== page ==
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Re: [Muscle] CardEdge applet (MCardApplet) version to review
From: Karsten Ohme (widerstandt-online.de)
Date: Mon Oct 10 2005 - 18:19:45 CDT
Tommaso Cucinotta wrote:
> Karsten Ohme wrote:
>> But for the CardEdge applet this does bot matter, this is only used for
>> Unix libraries to detect if they are compatible with each other. So,
>> 1.0.1 is a beautiful number and does fit in the above scheme.
>> Your above scheme would say
>> So 1.10.0 would be the result.
> Actually, any number is usually reset to 0 as soon as some other number
> on the left is incremented,
> so I would propose 1.0.0 to underline that some internals changed. I'm
> sure David loves tagging
> the Applet to 1.x.x because this gives people the feeling of a stable
> software component, as opposed
> to 0.9.11 which recalls something in experimentation. Please, note that
> the Applet
> version is not important at all for compatibility issues, because the
> only thing that is important is the
> *protocol version*, as output by the GetStatus APDU. On the basis of
> this version, the host-side
> plugin should decide what set of APDUs to use to talk to the card (if
> it's a new plugin), or to
> not talk to the card (if it's an old plugin and sees an increment in the
> leftmost number).
The old MCardPlugin does not care for the protocol version. But the
applet recognizes form the expected response size, which version is
talking from the client side.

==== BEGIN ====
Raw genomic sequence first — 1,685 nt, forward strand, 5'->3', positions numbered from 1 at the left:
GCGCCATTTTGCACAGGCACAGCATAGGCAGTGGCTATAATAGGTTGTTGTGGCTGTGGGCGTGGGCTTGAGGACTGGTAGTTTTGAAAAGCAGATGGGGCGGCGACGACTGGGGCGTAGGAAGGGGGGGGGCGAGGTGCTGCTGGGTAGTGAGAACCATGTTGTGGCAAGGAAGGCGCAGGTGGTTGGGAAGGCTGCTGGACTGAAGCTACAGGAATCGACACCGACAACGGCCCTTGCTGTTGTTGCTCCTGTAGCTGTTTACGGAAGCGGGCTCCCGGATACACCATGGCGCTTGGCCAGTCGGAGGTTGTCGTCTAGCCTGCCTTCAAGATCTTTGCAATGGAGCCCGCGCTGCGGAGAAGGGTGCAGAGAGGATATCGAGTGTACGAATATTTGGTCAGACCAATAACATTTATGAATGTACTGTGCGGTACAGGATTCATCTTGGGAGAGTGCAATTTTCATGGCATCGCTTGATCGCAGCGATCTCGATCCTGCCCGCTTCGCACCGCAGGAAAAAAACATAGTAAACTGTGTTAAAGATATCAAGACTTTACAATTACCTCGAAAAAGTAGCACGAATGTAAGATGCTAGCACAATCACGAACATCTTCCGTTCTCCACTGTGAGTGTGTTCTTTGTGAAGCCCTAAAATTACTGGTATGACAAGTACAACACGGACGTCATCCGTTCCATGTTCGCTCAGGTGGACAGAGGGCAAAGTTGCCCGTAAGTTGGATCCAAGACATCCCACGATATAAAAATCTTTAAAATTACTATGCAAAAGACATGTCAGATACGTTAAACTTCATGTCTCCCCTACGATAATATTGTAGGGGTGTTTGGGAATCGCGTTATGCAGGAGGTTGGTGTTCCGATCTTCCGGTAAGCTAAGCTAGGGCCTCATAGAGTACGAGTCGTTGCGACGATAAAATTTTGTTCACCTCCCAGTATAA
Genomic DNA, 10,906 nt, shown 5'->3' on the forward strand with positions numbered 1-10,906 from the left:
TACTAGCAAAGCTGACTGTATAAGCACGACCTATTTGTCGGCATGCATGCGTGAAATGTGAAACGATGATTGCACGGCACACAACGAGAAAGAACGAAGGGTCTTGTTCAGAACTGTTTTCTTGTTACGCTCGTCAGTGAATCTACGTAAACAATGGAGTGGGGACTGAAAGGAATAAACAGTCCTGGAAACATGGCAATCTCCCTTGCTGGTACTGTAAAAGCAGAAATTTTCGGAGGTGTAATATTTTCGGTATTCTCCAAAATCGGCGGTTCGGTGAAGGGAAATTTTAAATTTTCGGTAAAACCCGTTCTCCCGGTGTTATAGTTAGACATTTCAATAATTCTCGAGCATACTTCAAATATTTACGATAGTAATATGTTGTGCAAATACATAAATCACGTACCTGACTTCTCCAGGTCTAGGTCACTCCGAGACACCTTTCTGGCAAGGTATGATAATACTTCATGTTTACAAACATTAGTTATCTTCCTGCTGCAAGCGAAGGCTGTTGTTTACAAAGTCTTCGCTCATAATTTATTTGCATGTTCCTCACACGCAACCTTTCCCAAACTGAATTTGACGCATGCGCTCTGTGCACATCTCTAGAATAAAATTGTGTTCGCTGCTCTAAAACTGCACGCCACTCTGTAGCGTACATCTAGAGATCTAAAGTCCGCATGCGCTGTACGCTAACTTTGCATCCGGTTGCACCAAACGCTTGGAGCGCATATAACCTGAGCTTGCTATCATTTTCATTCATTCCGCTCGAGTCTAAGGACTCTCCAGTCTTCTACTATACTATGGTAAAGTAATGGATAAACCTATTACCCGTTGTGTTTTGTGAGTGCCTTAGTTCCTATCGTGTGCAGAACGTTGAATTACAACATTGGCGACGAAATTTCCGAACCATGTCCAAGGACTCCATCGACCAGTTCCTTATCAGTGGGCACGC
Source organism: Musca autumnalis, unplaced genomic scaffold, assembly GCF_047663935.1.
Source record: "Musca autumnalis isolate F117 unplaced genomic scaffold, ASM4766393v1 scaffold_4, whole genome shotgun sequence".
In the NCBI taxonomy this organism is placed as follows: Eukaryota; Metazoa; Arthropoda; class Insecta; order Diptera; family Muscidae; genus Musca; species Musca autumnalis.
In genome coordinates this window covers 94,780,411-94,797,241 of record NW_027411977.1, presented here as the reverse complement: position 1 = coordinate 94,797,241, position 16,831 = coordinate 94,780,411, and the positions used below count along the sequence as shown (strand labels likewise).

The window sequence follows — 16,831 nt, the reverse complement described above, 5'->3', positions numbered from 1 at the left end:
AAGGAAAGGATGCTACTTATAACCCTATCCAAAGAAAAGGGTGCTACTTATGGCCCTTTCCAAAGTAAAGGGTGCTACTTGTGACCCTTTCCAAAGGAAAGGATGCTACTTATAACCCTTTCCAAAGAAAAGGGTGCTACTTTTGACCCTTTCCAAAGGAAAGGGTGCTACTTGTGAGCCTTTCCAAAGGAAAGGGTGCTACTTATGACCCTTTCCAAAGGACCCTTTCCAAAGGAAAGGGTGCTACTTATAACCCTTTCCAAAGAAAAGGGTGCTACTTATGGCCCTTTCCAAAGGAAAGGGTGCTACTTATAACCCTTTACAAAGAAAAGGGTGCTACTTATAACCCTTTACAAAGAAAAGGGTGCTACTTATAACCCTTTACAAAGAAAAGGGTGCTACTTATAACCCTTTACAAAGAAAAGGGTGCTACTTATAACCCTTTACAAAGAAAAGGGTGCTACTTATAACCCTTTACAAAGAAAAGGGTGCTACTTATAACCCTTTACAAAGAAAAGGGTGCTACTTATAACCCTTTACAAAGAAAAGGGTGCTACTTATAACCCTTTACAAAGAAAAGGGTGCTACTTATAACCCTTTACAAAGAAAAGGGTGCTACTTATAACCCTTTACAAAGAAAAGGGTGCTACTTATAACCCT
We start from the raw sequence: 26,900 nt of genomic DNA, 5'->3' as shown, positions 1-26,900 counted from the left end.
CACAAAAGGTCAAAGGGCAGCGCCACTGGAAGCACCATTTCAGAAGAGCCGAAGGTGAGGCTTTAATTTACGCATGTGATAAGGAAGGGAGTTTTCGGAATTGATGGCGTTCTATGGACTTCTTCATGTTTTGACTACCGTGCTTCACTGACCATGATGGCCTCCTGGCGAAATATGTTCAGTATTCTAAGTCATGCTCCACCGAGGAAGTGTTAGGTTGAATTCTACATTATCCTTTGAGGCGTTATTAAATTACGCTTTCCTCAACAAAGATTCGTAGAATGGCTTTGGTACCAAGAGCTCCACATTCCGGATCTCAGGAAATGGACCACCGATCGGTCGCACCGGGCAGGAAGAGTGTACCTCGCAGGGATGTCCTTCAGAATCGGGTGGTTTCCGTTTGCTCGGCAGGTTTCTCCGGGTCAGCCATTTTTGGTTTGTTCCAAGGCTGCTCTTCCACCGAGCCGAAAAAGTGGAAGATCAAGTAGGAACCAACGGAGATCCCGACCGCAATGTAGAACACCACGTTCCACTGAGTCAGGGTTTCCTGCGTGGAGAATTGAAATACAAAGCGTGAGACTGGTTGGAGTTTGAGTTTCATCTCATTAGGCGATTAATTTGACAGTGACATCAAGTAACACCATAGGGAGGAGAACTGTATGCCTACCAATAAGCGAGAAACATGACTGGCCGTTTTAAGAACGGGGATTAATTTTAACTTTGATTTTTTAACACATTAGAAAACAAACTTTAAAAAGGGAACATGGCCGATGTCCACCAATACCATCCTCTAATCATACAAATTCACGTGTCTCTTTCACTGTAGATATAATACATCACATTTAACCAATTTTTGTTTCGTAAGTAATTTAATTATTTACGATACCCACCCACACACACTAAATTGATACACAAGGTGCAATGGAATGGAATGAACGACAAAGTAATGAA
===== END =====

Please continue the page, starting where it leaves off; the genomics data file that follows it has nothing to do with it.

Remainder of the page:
> So, the
> real question here is: what is the new protocol version, that could be
> reformulated as "do the old
> MuscleCard plugin APDUs still work the same ?". Current document  is
> versioned as 1.2.1,
Yes. You should also be able to talk from old MuscleCard plug-ins to the
applet. I always (?) checked the expected response length and responded
> thus a Yes would imply 1.3.0, a No would imply 2.0.0. And I would like
> to update the protocol
> specification reflecting the new APDUs. Actually, I can't remember if
> the Applet is really compliant
> with  or if it has deviated from it in the last four years.
>> What is the difference between the usual ACL read parameter and the read
>> only flag? At the moment 0xFFFF 0x0020 0x0020 would mean that it cannot
>> be read (exported) (0xFFFF) and only used (0x0020) and deleted (0x0020)
>> by PIN#1. Please explain.
> The difference is quite important: if the key were injected from the
> outside world with the Read
> ACW inhibited, then an outsider could potentially have that same key.
> If, instead, we added the
OK. Got it. So I would proposed a bit mask (a short) and one bit means
that the key was generated on the card. (Makes such a bit mask also
sense for objects?) What other flags could it be interesting for such a
bit mask?. It is reported with a ListKeys command depending on the
expected length it is reported or not.
> information that the key is a private key of a keypair that was
> generated on the card with Read
> ACW inhibited, then we would be sure that the card is the only entity
> that knows the key. This
> flag could be checked by a software before trusting that key or before
> granting auhtorizations.
> I know, I could write a modified Applet that cheats on that flag and
> always says "never exported".
> So, in order to have a CA that has absolute certainty of the
> non-cloneability of the private keys,
> I (CA) would at least need to control the process of card format.
> Though, I could inject into the
> Applet a generic authentication key, leaving to the user the ability to
> self-generate keys by himself,
I do not get this point. What is the job of the generic authentication key?
> but retaining the ability to check if they are absolutely unique or not.
>  http://www.musclecard.com/musclecard/files/mcardprot-1.2.1.pdf
> Tommaso Cucinotta, Computer Engineer PhD
> Scuola Superiore Sant'Anna, Pisa, Italy
> Tel +39 050 883 093, Fax +39 050 883 452
> Muscle mailing list
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